What should the Blue Jays do if Cavan Biggio continues to struggle?
The Toronto Blue Jays boast quite a few players with baseball pedigree like Vladimir Guerrero Jr., Bo Bichette, Lourdes Gurriel Jr., and Cavan Biggio, all of whom had fathers who played professional baseball for extended periods of time with some even in the Baseball Hall of Fame. While the core of the Jays lineup is made up of mostly homegrown talent, there are a few players who are struggling at the beginning of the 2021 season.
Drafted by the Blue Jays in the fifth round of the 2016 amateur draft, University of Notre Dame alum Cavan Biggio would make his debut on the major league stage in 2019 after crafting a .255/.375/.424 slash line at the minor league level. Since his debut, the left-hitting utility player has slashed .233/.359/.414 over three seasons and 788 plate appearances, cranking out 26 home runs and 80 RBI with 20 stolen bases (and has not been caught stealing yet). One of his most impressive attributes was his ability to get on base via base on balls, leading all rookies in 2019 with 71 walks. Another impressive feat was that he hit for the cycle against the Baltimore Orioles later that season, following his father’s footsteps and hitting for the third cycle in Blue Jays history.
It is no secret that Biggio can get on base when he is seeing the ball well, but the 2021 season has not been kind to the Texas native so far early in the campaign.
Prior to Tuesday’s game against the Oakland Athletics, Biggio was sporting a .179/.293/.295 line with two home runs and four RBI along with 12 walks against 32 strikeouts. Defensively, the Blue Jays had him playing third base to begin the season but he has struggled at the position, currently sporting a -3 defensive runs saved with a .891 fielding percentage and six errors on the season. Most recently, the club has had him moving across the diamond, spending time in the outfield as well as taking a few reps at second base.
Considering Biggio didn’t have a ton of experience as a third baseman coming through the Jays farm system, one could accept the odd error here or there given that he is still figuring it out “on the fly”. Unfortunately, the errors are starting to pile up on the left side of the infield and he overall just hasn’t looked that comfortable on the hot corner, albeit to his best effort. He is an athletic player, but his arm strength and awkwardness at the position just isn’t boding well, making it seem like he should have stayed at second base where he played primarily in 2019 and 2020.
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Offensively, Biggio has become more aggressive at the plate and so far the plan hasn’t been working. He was shifted down in the batting order with the addition of Marcus Semien this off-season, but Biggio just hasn’t been patient in the box like we are used to seeing, accumulating more strikeouts and fewer walks as well as fewer hits, bringing his slash line and his OPS down compared to his previous season totals (although it is early).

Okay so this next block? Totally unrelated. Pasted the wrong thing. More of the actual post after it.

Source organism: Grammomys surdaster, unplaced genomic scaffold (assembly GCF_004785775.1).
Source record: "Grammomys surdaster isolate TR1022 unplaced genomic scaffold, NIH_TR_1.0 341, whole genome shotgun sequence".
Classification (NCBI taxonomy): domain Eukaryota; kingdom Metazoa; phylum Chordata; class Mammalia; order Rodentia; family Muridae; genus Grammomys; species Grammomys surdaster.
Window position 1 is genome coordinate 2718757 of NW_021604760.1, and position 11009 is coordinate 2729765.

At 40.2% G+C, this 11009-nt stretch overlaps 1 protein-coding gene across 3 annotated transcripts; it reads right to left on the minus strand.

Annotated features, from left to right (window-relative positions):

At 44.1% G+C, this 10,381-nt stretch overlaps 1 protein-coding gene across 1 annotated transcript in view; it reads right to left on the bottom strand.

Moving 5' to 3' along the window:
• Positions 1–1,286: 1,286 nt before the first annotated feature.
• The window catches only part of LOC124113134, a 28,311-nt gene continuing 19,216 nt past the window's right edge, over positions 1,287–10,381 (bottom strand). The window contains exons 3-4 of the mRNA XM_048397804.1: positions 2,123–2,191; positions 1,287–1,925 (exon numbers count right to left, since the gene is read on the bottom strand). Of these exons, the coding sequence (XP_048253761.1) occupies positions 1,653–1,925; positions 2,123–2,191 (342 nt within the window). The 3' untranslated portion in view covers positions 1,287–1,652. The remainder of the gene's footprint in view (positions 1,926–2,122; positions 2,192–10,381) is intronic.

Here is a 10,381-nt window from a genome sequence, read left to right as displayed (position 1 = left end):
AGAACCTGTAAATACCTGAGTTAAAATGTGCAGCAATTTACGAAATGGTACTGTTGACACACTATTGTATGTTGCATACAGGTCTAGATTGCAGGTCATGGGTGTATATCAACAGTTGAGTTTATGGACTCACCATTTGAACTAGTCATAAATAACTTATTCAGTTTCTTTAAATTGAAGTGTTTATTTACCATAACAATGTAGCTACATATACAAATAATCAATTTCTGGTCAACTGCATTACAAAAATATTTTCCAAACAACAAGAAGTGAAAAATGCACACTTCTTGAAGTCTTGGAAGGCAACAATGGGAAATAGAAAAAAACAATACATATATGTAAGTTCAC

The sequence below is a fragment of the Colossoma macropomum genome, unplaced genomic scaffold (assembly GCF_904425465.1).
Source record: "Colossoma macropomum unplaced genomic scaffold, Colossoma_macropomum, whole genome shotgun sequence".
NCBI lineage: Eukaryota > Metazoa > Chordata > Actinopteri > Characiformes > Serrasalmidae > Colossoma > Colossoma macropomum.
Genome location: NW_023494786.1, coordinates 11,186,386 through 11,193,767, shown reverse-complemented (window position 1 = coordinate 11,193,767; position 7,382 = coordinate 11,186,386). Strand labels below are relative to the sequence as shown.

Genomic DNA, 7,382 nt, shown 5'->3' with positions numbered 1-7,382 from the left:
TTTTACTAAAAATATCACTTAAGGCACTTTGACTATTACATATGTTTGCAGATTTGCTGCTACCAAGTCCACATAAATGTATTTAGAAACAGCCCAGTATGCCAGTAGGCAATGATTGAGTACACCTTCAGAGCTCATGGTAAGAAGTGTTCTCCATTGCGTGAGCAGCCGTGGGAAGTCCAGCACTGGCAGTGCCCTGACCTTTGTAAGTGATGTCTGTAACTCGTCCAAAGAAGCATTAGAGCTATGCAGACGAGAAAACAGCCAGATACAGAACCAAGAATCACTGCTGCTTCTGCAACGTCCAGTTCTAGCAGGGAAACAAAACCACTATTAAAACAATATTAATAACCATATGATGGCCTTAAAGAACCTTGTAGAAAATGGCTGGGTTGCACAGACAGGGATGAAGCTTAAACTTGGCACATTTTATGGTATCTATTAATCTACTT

While you don’t want to get too brash with any quick decisions considering the season is just over a month old, one has to consider if the struggles Biggio is facing is worthy of a demotion down to AAA, not so much as punishment, but more of a refresher without the glaring eyes of the Blue Jays fanbase breathing down his neck. The Blue Jays have utilized this tactic before with Lourdes Gurriel Jr. when he had the yips at second base, and this may be a worthwhile consideration for Biggio given that he is in some sort of funk that may require a quick reset rather than throwing him out in random positions hoping a utility role mentality will see him perform better on the field.
Whether the Jays do plan to use him at third base or across the field moving forward, if Cavan Biggio continues to hit below the Mendoza line and continuing to commit errors defensively, management is going to have to step in sooner or later to stop the bleeding. Biggio has tremendous potential and the ability to hit and see the ball well, but right now he is not performing like fans are used to seeing and it almost seems better to have him calm down and refocus away from the major league stage rather than keep throwing him out every night hoping he hits his way out of the funk he is in.
The next few weeks will be one to watch with Biggio and see if he can start to put the ball in play and find his way on base while also playing solid defence wherever he gets thrown. If he continues to struggle, don’t be surprised if Biggio gets sent to Buffalo for a few weeks to regroup.